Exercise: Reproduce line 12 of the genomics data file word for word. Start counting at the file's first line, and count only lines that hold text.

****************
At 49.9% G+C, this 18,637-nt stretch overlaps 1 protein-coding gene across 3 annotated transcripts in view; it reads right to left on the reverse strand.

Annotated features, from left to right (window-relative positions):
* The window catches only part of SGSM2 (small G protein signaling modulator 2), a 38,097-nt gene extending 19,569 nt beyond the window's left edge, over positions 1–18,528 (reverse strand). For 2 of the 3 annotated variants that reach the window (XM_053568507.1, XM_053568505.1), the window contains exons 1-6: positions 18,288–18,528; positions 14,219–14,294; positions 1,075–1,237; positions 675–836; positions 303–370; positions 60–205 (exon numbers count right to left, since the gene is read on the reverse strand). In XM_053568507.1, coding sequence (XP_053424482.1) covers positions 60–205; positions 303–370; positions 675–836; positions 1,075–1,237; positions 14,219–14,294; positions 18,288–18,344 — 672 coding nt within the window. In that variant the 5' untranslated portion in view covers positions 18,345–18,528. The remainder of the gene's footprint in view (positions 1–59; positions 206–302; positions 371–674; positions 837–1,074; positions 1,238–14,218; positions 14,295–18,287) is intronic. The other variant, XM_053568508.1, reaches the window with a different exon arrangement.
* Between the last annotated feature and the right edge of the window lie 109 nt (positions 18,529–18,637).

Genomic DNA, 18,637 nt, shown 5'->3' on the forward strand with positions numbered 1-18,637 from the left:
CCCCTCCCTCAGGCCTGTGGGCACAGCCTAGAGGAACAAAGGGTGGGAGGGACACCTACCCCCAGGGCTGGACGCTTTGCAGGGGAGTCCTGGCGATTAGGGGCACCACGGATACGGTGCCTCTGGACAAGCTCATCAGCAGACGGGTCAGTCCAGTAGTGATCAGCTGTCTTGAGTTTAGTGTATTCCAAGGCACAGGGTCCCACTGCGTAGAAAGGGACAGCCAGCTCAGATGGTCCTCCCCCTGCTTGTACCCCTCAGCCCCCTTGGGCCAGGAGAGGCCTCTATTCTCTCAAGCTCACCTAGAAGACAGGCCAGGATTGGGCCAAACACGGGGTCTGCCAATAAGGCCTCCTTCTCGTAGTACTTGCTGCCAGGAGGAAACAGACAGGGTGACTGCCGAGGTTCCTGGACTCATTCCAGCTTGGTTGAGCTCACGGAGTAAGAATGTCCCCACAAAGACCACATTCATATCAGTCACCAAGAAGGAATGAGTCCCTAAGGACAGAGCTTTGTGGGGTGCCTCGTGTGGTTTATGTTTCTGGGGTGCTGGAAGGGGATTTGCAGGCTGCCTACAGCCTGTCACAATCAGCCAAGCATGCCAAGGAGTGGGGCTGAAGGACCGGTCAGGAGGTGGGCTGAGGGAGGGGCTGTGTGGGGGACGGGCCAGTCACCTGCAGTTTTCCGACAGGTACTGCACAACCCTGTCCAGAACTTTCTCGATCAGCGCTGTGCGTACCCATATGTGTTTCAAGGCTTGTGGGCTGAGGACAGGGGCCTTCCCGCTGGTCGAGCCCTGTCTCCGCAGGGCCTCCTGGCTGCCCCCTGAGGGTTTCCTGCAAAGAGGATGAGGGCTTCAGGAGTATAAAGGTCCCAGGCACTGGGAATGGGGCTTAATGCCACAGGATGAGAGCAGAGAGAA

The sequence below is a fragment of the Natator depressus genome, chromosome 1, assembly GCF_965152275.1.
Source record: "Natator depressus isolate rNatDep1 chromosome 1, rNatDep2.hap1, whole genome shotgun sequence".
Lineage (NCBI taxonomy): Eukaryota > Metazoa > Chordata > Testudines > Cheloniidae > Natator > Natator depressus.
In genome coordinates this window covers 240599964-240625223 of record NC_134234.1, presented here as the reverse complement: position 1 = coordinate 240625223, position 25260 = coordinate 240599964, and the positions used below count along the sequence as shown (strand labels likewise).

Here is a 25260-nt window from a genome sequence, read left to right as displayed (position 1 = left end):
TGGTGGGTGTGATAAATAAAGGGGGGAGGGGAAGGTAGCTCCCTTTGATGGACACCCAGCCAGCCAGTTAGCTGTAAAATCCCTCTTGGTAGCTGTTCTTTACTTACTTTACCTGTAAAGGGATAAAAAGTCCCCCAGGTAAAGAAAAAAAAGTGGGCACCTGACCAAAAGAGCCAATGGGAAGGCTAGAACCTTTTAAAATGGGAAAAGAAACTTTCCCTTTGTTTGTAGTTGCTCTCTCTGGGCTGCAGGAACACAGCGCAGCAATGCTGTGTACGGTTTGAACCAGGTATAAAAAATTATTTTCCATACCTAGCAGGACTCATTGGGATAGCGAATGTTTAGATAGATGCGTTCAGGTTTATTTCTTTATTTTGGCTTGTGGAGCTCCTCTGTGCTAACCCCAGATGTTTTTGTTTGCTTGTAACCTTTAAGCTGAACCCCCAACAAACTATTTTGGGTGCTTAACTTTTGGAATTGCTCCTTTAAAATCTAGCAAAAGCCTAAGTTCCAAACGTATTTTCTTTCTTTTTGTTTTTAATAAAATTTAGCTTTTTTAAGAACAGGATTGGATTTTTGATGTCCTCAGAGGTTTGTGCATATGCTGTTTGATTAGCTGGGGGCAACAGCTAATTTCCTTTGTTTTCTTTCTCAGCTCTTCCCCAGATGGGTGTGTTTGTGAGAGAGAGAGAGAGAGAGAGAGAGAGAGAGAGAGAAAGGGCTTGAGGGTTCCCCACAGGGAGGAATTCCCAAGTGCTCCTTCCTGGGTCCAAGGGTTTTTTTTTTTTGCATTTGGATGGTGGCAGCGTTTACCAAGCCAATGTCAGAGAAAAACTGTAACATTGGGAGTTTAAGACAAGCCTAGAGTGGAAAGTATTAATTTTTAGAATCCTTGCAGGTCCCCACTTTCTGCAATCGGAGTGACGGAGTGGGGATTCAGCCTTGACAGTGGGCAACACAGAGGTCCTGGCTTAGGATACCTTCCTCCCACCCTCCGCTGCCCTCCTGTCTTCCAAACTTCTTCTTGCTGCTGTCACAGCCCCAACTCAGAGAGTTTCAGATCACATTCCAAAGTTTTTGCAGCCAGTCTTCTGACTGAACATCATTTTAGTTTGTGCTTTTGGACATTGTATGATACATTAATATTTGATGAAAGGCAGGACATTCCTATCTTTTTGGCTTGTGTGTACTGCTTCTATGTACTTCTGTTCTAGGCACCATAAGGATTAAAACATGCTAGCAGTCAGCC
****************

TGGTGGGTGTGATAAATAAAGGGGGGAGGGGAAGGTAGCTCCCTTTGATGGACACCCAGCCAGCCAGTTAGCTGTAAAATCCCTCTTGGTAGCTGTTCTTTACTTACTTTACCTGTAAAGGGATAAAAAGTCCCCCAGGTAAAGAAAAAAAAGTGGGCACCTGACCAAAAGAGCCAATGGGAAGGCTAGAACCTTTTAAAATGGGAAAAGAAACTTTCCCTTTGTTTGTAGTTGCTCTCTCTGGGCTGCAGGAACACAGCGCAGCAATGCTGTGTACGGTTTGAACCAGGTATAAAAAATTATTTTCCATACCTAGCAGGACTCATTGGGATAGCGAATGTTTAGATAGATGCGTTCAGGTTTATTTCTTTATTTTGGCTTGTGGAGCTCCTCTGTGCTAACCCCAGATGTTTTTGTTTGCTTGTAACCTTTAAGCTGAACCCCCAACAAACTATTTTGGGTGCTTAACTTTTGGAATTGCTCCTTTAAAATCTAGCAAAAGCCTAAGTTCCAAACGTATTTTCTTTCTTTTTGTTTTTAATAAAATTTAGCTTTTTTAAGAACAGGATTGGATTTTTGATGTCCTCAGAGGTTTGTGCATATGCTGTTTGATTAGCTGGGGGCAACAGCTAATTTCCTTTGTTTTCTTTCTCAGCTCTTCCCCAGATGGGTGTGTTTGTGAGAGAGAGAGAGAGAGAGAGAGAGAGAGAGAGAGAAAGGGCTTGAGGGTTCCCCACAGGGAGGAATTCCCAAGTGCTCCTTCCTGGGTCCAAGGGTTTTTTTTTTTTGCATTTGGATGGTGGCAGCGTTTACCAAGCCAATGTCAGAGAAAAACTGTAACATTGGGAGTTTAAGACAAGCCTAGAGTGGAAAGTATTAATTTTTAGAATCCTTGCAGGTCCCCACTTTCTGCAATCGGAGTGACGGAGTGGGGATTCAGCCTTGACAGTGGGCAACACAGAGGTCCTGGCTTAGGATACCTTCCTCCCACCCTCCGCTGCCCTCCTGTCTTCCAAACTTCTTCTTGCTGCTGTCACAGCCCCAACTCAGAGAGTTTCAGATCACATTCCAAAGTTTTTGCAGCCAGTCTTCTGACTGAACATCATTTTAGTTTGTGCTTTTGGACATTGTATGATACATTAATATTTGATGAAAGGCAGGACATTCCTATCTTTTTGGCTTGTGTGTACTGCTTCTATGTACTTCTGTTCTAGGCACCATAAGGATTAAAACATGCTAGCAGTCAGCC